Along the way, Harry meets with some unforgettable characters: a gruff but kind-hearted Italian who shares a hero sandwich with Tonto on a bus; a teenage girl, warm and wise beyond her years, who is hitchhiking with Harry's grandson, as they all drive through Arizona; a Native American medicine man who cures Harry's bursitis from inside their jail cell; and various cab drivers, car dealers, hookers, and old friends, while Harry dispenses common sense and ribald tales alike.  I won't give away the film's many small and soaring pleasures. But I will wager that when Harry reunites with an old flame in a nursing home, you'll not mind shedding a few sentimental tears, for the romance and the nostalgia of the scene, for the beauty of the details as they are observed, and for the perfection of the performances.

I am reminded of my grandfather...about cats I have known and loved...and I am thinking of all of you pet owners and animal lovers. Those of you who have sick pets should talk to these creatures, in an intimate, personal way. Remind them of those things you did together that gave them pleasure. They will respond to your tone, and it will comfort them, and it will comfort you too.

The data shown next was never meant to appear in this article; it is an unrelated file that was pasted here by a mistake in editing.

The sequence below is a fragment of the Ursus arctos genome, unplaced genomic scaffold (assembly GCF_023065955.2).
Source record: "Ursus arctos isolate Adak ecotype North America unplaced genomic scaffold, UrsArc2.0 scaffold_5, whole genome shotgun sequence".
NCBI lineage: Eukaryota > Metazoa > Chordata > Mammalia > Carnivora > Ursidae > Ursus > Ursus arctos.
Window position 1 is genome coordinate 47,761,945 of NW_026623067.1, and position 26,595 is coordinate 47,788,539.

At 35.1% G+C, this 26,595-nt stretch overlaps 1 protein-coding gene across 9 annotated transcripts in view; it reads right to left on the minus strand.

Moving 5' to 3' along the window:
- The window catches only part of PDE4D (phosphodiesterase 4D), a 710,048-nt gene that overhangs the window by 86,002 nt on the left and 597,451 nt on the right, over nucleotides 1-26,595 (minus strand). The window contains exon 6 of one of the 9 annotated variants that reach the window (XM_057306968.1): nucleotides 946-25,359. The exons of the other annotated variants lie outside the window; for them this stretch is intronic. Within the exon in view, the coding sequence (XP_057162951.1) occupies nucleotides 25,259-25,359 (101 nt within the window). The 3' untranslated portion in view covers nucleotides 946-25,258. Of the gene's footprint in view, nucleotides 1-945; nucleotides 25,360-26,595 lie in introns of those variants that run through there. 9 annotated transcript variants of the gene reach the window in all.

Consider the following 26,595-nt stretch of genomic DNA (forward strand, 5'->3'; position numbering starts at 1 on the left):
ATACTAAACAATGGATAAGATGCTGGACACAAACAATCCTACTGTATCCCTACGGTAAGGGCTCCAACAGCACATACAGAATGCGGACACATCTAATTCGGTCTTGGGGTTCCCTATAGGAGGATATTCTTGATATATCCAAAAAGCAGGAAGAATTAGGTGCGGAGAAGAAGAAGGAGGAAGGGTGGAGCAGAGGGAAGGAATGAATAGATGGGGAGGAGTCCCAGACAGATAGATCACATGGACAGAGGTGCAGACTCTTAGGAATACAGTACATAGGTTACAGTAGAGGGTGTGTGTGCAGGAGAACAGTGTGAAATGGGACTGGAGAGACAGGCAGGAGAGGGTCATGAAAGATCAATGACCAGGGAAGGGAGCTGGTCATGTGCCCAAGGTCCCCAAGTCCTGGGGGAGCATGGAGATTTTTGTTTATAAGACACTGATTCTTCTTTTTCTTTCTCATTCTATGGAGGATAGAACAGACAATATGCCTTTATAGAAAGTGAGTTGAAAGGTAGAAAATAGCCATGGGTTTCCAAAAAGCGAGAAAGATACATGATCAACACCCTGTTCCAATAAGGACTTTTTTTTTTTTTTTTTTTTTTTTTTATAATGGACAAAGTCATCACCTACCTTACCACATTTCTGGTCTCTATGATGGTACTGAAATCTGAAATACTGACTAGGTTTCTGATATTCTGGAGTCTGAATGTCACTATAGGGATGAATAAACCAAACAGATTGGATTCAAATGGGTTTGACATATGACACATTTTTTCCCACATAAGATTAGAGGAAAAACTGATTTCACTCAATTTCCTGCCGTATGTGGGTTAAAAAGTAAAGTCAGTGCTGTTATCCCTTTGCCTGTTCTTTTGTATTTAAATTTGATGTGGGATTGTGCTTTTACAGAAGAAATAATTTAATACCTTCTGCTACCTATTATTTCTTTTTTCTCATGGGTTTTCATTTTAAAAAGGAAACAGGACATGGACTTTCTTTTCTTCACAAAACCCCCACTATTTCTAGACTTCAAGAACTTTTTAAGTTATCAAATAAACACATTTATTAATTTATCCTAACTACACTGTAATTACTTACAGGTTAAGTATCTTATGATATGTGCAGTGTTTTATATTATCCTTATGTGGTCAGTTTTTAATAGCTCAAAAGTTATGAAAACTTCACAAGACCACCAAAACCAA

I see Tonto as a part of Harry's soul...his inner youth and strength....his curiosity about life....So that later, when he loses Tonto, it seems fitting, although we can't explain why, that Harry finds a woman who attracts cats by the dozens....[just as the little boy in "The Red Balloon", after the death of his beloved companion, is visited---and literally carried off---by "all the balloons of Paris".]  

In his final road trip, Harry reinvents himself.  Although we are spared any scene of his death, Harry ends up on the beach at the ocean, a Felliniesque symbol of the end of Harry's road. He gets there by following a renegade cat, and we leave him in the company of a young girl, as he helps her to build a sand castle.


(*NOTE ON THE ODDNESS OF THE MPAA RATING SYSTEM:  Movie ratings have kept many of us scratching our heads for years.  Although there is adult material in "Harry and Tonto", there was nothing in the film that would have warranted more than a PG rating in 1974 (maybe PG-13 today).  Why was it rated R?  For the use of one four-letter word, a vulgar term beginning with the letter C, used to describe a part of the female anatomy.  In versions I have seen since, this word has been overdubbed by the more "family-friendly", TV-acceptable, "bitch".  Go figure. )